OK. Onto Saturday and the second day of practice. Saturday morning was when the universe laughed at my little training plan. It started with g forces causing me to “loose my head” (you head flies back and you get to look up instead of forward) in the last corner. I finished but wasn’t super happy. My second run was again really good. Then my third run happened…..

The track has taken a beating this winter. While it is a refrigerated track, the winter of non-winter, has been hard on it. It was a bumpy mess. The chicanes (a track description is here for those of you who have forgotten) in particular were bad.

I cleaned up some issues on the upper portion of the track and entered into the chicanes with a good bit of speed whereupon which I bounced my way through this “straight” section of track. When I got into the long fast 3 corner combination (the Heart) to end my run my head snapped back (lost again). This is a really interesting place to be looking at the roof of the track. There is a mural, similar to that from the Sistine Chapel, painted on the ceiling. It’s a spectacular view. OK, not so much. Its a BAD place to be looking at the roof. You cannot see your steering marks PLUS its a spot on the track where you can get hurt if you don’t hit your marks.

I managed to cop a quick peak at some point and saw I was “OK” line wise and finished. My neck was sore (whiplash from bouncing through the chicane and stress from fighting g’s with my “fresh” neck muscles). I’m getting better and listening to what my body says and my body was saying that a couple of more training runs had NO upside. I decided to call it quits and get ready for the race the next morning……

 

Wilmington Whiteface 100k: First Impressions

As we walked to the waiting room I asked the physical therapist, “So is the kind of pain that indicate you are doing damage or the kind of pain that indicates that something is wrong and you won’t hurt yourself any further?”

PT: “Well I cannot tell you you won’t hurt anything by racing Sunday. Common sense would say….”

And there was a chortle from a young women in the PT waiting room.

PT: “She (indicating the laughing young woman) has a problem with common sense (which made her laugh harder) just like I suspect you do to (clearly 60 minutes was enough time for her to form a solid first impression). Common sense would say don’t race. Even if you don’t hurt anything more, the length and difficulty is going to aggravate your leg.”

ME: “That’s kind of what I was thinking too.” (Big sigh).

Back up 60 minutes to when I first met my PT. We talked for awhile about what I do and what the problem was. What do you mean by you bike “a lot”? 10 hours a week. How long is this race? 70 miles. (Eyes pop) etc. Then we did some testing. And in the end we think that the problem is coming from my mechanics.

When you pedal your knees should describe a roughly circular plane. My right knee does what they call “chopping”. When I pedal the knee comes in. I have gotten a bike fit twice and the guy who did it has never been able to fix that problem. Usually you add wedges into your bike shoes and poof it goes away. But we never have been able to fix the chopping motion with wedges. The working theory is that the bad mechanics are stressing my hip and hamstring. All bike related problems start with the knees. Add to that the fact that I am, as most bikers are, quad dominant, and the problem is exacerbated.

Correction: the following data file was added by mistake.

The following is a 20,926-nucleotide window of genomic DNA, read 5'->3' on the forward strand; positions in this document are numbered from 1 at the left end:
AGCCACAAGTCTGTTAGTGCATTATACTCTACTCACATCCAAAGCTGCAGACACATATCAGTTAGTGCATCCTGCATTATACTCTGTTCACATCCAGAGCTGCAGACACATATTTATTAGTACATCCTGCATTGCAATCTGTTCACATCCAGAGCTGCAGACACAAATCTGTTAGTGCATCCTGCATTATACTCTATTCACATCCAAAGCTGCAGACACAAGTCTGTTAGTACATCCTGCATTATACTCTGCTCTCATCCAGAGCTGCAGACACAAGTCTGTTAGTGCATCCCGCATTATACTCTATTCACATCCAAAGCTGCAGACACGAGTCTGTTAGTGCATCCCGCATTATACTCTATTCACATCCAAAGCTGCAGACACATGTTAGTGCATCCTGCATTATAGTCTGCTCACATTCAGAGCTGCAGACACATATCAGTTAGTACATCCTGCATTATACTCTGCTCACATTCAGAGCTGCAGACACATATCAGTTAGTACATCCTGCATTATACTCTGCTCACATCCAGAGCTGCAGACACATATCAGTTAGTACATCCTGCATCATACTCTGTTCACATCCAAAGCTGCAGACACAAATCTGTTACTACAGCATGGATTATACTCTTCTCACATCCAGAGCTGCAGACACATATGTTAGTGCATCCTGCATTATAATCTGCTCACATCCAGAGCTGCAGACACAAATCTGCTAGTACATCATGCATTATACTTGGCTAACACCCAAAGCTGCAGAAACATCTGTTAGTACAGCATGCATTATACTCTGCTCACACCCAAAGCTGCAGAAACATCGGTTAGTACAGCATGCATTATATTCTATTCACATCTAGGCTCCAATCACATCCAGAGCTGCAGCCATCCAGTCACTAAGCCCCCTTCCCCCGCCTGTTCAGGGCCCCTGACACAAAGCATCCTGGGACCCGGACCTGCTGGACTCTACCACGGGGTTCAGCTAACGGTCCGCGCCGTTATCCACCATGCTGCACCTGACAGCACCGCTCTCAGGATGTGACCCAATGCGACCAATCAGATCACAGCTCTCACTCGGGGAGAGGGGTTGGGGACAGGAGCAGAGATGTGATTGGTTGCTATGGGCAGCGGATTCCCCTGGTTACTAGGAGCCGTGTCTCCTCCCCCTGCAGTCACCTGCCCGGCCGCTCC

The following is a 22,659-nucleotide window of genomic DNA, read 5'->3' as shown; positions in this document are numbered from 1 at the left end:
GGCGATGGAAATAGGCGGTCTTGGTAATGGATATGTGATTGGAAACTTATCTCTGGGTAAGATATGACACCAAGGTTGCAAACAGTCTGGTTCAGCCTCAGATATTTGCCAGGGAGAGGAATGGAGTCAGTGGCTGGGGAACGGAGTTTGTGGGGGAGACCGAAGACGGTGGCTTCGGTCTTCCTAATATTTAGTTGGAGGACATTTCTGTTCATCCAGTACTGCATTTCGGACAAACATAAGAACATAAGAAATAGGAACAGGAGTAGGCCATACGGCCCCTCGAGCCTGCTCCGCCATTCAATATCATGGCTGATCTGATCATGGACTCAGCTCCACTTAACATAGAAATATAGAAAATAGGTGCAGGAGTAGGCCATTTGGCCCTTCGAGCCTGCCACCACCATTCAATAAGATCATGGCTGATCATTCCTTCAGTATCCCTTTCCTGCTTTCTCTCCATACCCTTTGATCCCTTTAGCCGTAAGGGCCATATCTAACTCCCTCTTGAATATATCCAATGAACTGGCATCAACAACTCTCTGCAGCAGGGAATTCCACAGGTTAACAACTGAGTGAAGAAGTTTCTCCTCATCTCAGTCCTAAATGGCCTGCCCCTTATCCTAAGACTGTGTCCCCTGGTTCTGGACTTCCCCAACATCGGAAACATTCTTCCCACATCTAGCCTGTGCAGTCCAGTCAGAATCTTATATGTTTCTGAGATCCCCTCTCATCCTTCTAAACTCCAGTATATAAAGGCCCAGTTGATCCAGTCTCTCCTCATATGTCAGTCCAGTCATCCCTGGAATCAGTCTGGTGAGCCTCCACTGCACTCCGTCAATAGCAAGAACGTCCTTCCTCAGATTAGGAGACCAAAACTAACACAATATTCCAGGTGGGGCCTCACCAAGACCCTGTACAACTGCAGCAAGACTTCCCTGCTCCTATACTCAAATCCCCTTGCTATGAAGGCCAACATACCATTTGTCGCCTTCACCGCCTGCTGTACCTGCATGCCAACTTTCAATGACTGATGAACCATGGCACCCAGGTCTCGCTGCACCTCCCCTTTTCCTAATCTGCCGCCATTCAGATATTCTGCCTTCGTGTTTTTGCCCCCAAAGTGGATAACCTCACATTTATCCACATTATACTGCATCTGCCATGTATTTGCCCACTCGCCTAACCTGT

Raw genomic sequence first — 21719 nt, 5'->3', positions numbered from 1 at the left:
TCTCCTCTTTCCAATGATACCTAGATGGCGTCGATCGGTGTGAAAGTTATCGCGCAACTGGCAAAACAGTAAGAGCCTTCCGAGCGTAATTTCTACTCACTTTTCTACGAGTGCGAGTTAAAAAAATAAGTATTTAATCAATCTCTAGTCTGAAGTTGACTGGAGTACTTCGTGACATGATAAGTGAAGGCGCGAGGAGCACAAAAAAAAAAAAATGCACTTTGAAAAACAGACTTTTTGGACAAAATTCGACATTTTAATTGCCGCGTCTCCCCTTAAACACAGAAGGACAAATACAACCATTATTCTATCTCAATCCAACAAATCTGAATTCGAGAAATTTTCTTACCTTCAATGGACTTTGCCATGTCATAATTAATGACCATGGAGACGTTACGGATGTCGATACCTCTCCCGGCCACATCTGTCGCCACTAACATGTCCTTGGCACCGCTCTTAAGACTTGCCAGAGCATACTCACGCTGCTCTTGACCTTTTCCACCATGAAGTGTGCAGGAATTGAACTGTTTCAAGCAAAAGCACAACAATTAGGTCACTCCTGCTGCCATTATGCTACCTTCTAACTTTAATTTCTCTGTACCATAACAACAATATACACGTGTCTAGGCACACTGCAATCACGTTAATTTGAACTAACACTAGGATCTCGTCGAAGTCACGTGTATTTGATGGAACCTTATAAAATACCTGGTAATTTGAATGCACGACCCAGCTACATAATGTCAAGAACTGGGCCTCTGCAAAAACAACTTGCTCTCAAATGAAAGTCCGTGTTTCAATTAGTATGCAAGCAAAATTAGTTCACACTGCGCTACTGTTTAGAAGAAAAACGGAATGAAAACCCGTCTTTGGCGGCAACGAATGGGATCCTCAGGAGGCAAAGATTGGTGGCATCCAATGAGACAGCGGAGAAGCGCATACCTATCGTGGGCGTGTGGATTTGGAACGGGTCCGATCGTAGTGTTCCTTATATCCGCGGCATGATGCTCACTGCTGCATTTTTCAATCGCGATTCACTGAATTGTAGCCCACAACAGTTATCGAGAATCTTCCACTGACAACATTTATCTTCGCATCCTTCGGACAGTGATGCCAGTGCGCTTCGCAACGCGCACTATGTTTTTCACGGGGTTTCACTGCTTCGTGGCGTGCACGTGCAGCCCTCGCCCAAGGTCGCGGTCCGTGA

Our plan of action is some stretching, muscle strengthening, massage and a tape job. The tape runs from the inside of my right knee across the top of my leg and then around my waste to my lower back. This is a tape method for runners who collapse their knees and restricts the inward motion of my knee. The idea is to re-train my leg to be more stable and have better mechanics.

I left the PT’s office pretty well decided that I would not race on Sunday. But I had my mtb at work and took it onto the trails behind my office. It was the best, hardest, and first real pain free ride I have had in a while. I call it the “adding insult to injury” ride.

 

Monday Morning Slider: 2015 US Masters National Championship (A Weekend in Pictures)

Two people to thank for today’s post. Laura Murphy whom you all have seen work from in the last 2 posts. And Cynthia Hausman who also took some fabulous photos. You can see  a lot more of her pictures at the US Luge Facebook Page.

The people make Masters a exceptionally fun event. Here are some of my favorite pictures from the weekend.

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“In”

 

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“Up”

 

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“Prepare”

 

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“Focus”

 

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“Down”

 

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“Jen”

 

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“Mom”

 

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“Young”

 

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“Serious?”

 

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“Ummmm”

 

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“Oops”

 

CS_and_EW

“Jedi”

 

doug_and_jen

“Padowan”

 

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“Best”

 

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“0.003”

 

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“Slider”

 

Monday Morning Slider: 2015 US Masters National Championship Part 2 (Race Day)

Author’s Note: The pictures in today’s post are again courtesy of Laura Murphy, who suffered a sub zero race morning (it is almost spring right???) to get some more awesome shots.